Jul 21, 2014

Linux Device Drivers

A driver drives, manages, controls, directs and monitors the entity under its command. What a bus driver does with a bus, a device driver does with a computer device (any piece of hardware connected to a computer) like a mouse, keyboard, monitor, hard disk, Web-camera, clock, and more.

Further, a “pilot” could be a person or even an automatic system monitored by a person (an auto-pilot system in airliners, for example). Similarly, a specific piece of hardware could be controlled by a piece of software (a device driver), or could be controlled by another hardware device, which in turn could be managed by a software device driver. In the latter case, such a controlling device is commonly called a device controller. This, being a device itself, often also needs a driver, which is commonly referred to as a bus driver.

General examples of device controllers include hard disk controllers, display controllers, and audio controllers that in turn manage devices connected to them. More technical examples would be an IDE controller, PCI controller, USB controller, SPI controller, I2C controller, etc. Pictorially, this whole concept can be depicted as in Figure 1.
Figure 1: Device and driver interaction

                       Device controllers are typically connected to the CPU through their respectively named buses (collection of physical lines) — for example, the PCI bus, the IDE bus, etc. In today’s embedded world, we encounter more micro-controllers than CPUs; these are the CPU plus various device controllers built onto a single chip. This effective embedding of device controllers primarily reduces cost and space, making it suitable for embedded systems. In such cases, the buses are integrated into the chip itself. Does this change anything for the drivers, or more generically, on the software front?

The answer is, not much — except that the bus drivers corresponding to the embedded device controllers are now developed under the architecture-specific umbrella. 

Drivers have two parts

           Bus drivers provide hardware-specific interfaces for the corresponding hardware protocols, and are the bottom-most horizontal software layers of an operating system (OS). Over these sit the actual device drivers. These operate on the underlying devices using the horizontal layer interfaces, and hence are device-specific. However, the whole idea of writing these drivers is to provide an abstraction to the user, and so, at the other “end”, these do provide an interface (which varies from OS to OS). In short, a device driver has two parts, which are: a) device-specific, and b) OS-specific. Refer to Figure 2.
Figure 2: Linux device driver partition
The device-specific portion of a device driver remains the same across all operating systems, and is more about understanding and decoding the device data sheets than software programming. A data sheet for a device is a document with technical details of the device, including its operation, performance, programming, etc. — in short a device user manual.
Later, I shall show some examples of decoding data sheets as well. However, the OS-specific portion is the one that is tightly coupled with the OS mechanisms of user interfaces, and thus differentiates a Linux device driver from a Windows device driver and from a MacOS device driver.


In Linux, a device driver provides a “system call” interface to the user; this is the boundary line between the so-called kernel space and user-space of Linux, as shown in Figure 2. Figure 3 provides further classification.
Figure 3: Linux kernel overview
Based on the OS-specific interface of a driver, in Linux, a driver is broadly classified into three verticals:
  • Packet-oriented or the network vertical
  • Block-oriented or the storage vertical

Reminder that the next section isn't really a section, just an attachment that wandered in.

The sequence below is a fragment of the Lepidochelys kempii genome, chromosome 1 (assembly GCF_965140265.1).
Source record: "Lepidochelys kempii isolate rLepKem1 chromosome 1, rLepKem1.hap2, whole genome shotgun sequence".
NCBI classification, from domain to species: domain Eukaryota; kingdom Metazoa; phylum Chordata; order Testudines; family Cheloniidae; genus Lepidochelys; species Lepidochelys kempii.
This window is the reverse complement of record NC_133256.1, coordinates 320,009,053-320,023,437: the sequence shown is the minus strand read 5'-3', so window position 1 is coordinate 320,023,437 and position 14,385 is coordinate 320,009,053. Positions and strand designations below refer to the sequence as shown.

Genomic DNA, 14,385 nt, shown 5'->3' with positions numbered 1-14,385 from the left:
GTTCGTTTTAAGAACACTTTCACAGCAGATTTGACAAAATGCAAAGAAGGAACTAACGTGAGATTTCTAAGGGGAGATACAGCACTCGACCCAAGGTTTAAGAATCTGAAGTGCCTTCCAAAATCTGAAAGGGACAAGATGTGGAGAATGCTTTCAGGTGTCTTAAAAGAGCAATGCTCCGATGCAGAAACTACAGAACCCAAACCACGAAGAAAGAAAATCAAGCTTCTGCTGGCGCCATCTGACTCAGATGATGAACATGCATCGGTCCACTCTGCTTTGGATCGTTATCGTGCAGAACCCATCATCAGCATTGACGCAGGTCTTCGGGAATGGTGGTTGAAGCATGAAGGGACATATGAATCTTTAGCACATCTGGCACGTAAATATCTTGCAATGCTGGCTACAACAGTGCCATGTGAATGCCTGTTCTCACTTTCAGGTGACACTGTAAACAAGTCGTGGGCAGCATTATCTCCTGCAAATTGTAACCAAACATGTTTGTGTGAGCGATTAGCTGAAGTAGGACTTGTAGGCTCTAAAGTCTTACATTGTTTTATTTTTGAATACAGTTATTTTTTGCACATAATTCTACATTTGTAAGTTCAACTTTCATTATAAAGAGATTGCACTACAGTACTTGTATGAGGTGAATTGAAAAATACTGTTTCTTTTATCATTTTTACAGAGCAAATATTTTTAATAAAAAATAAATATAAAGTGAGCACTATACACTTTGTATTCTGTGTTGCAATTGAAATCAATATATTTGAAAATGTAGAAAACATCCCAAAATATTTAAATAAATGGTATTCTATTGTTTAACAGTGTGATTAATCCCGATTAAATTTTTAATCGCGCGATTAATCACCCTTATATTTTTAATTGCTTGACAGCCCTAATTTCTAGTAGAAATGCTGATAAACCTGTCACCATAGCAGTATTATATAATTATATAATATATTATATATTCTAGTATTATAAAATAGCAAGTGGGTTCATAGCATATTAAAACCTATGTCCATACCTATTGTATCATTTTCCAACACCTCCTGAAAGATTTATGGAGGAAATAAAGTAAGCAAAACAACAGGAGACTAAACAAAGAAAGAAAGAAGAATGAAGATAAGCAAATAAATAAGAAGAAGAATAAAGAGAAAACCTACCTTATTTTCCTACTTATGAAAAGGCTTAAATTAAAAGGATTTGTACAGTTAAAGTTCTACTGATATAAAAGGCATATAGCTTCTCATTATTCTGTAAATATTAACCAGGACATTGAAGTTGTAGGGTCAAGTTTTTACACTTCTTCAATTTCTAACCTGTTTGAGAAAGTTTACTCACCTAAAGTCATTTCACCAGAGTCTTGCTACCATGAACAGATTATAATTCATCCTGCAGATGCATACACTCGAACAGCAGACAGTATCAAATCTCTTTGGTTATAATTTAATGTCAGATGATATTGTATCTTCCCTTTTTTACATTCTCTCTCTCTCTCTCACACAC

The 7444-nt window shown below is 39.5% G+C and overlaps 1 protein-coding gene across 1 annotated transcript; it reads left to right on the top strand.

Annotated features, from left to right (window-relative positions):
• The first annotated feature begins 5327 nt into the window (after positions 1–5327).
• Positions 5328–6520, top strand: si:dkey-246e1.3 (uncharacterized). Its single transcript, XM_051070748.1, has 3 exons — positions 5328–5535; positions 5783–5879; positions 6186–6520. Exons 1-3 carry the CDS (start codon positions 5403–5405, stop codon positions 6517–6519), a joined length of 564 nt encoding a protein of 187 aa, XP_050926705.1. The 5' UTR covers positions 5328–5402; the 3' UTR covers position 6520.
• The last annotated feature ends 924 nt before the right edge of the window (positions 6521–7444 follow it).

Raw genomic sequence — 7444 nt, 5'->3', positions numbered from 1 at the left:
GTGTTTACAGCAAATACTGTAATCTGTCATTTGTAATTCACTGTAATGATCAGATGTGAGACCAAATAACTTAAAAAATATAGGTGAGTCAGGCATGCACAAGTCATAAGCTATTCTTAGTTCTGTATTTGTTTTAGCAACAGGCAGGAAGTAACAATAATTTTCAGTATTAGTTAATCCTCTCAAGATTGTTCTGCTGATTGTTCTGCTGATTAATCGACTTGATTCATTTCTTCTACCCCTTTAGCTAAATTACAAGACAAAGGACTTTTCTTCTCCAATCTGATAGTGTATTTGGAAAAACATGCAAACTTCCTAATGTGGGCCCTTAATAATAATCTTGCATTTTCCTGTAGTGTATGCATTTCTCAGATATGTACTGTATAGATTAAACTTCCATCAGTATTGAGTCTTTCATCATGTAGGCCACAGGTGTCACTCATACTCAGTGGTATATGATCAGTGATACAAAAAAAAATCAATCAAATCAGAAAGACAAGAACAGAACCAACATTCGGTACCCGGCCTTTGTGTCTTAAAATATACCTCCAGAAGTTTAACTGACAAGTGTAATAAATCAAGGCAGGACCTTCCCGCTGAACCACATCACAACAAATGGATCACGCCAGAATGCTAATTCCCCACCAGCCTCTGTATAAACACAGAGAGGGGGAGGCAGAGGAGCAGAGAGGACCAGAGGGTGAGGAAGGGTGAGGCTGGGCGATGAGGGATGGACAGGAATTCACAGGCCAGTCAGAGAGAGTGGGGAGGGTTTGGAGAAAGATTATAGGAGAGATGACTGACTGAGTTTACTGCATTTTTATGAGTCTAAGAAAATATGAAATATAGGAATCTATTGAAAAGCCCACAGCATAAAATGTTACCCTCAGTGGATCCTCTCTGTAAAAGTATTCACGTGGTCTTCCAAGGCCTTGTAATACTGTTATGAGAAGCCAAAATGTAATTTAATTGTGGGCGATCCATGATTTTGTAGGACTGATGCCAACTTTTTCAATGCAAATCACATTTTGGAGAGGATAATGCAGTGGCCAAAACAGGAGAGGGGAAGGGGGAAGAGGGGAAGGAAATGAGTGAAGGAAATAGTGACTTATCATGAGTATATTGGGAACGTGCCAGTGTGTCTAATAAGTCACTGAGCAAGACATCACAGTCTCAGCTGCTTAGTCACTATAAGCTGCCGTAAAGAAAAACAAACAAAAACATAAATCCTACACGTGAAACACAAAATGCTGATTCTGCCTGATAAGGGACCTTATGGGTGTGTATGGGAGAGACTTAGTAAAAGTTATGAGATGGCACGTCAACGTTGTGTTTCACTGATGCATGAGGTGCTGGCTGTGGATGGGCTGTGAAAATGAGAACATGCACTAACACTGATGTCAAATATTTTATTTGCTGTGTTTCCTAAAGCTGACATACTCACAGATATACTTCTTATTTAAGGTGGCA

• Byte-oriented or the character vertical
The CPU vertical and memory vertical, taken together with the other three verticals, give the complete overview of the Linux kernel, like any textbook definition of an OS: “An OS performs 5 management functions: CPU/process, memory, network, storage, device I/O.” Though these two verticals could be classified as device drivers, where CPU and memory are the respective devices, they are treated differently, for many reasons.

These are the core functionalities of any OS, be it a micro-kernel or a monolithic kernel. More often than not, adding code in these areas is mainly a Linux porting effort, which is typically done for a new CPU or architecture. Moreover, the code in these two verticals cannot be loaded or unloaded on the fly, unlike the other three verticals. Henceforth, when we talk about Linux device drivers, we mean to talk only about the latter three verticals in Figure 3.

Let’s get a little deeper into these three verticals. The network vertical consists of two parts: a) the network protocol stack, and b)the network interface card (NIC) device drivers, or simply network device drivers, which could be for Ethernet, Wi-Fi, or any other network horizontals. Storage, again, consists of two parts: a) File-system drivers, to decode the various formats on different partitions, and b) Block device drivers for various storage (hardware) protocols, i.e., horizontals like IDE, SCSI, MTD, etc.

With this, you may wonder if that is the only set of devices for which you need drivers (or for which Linux has drivers). Hold on a moment; you certainly need drivers for the whole lot of devices that interface with the system, and Linux does have drivers for them. However, their byte-oriented cessibility puts all of them under the character vertical — this is, in reality, the majority bucket. In fact,  because of the vast number of drivers in this vertical, character drivers have been further sub-classified — so you have tty drivers, input drivers, console drivers, frame-buffer drivers, sound drivers, etc. The typical horizontals here would be RS232, PS/2, VGA, I2C, I2S, SPI, etc.

Multiple-vertical drivers

One final note on the complete picture (placement of all the drivers in the Linux driver ecosystem): the horizontals like USB, PCI, etc, span below multiple verticals. Why is that?
Simple — you already know that you can have a USB Wi-Fi dongle, a USB pen drive, and a USB-to-serial converter — all are USB, but come under three different verticals!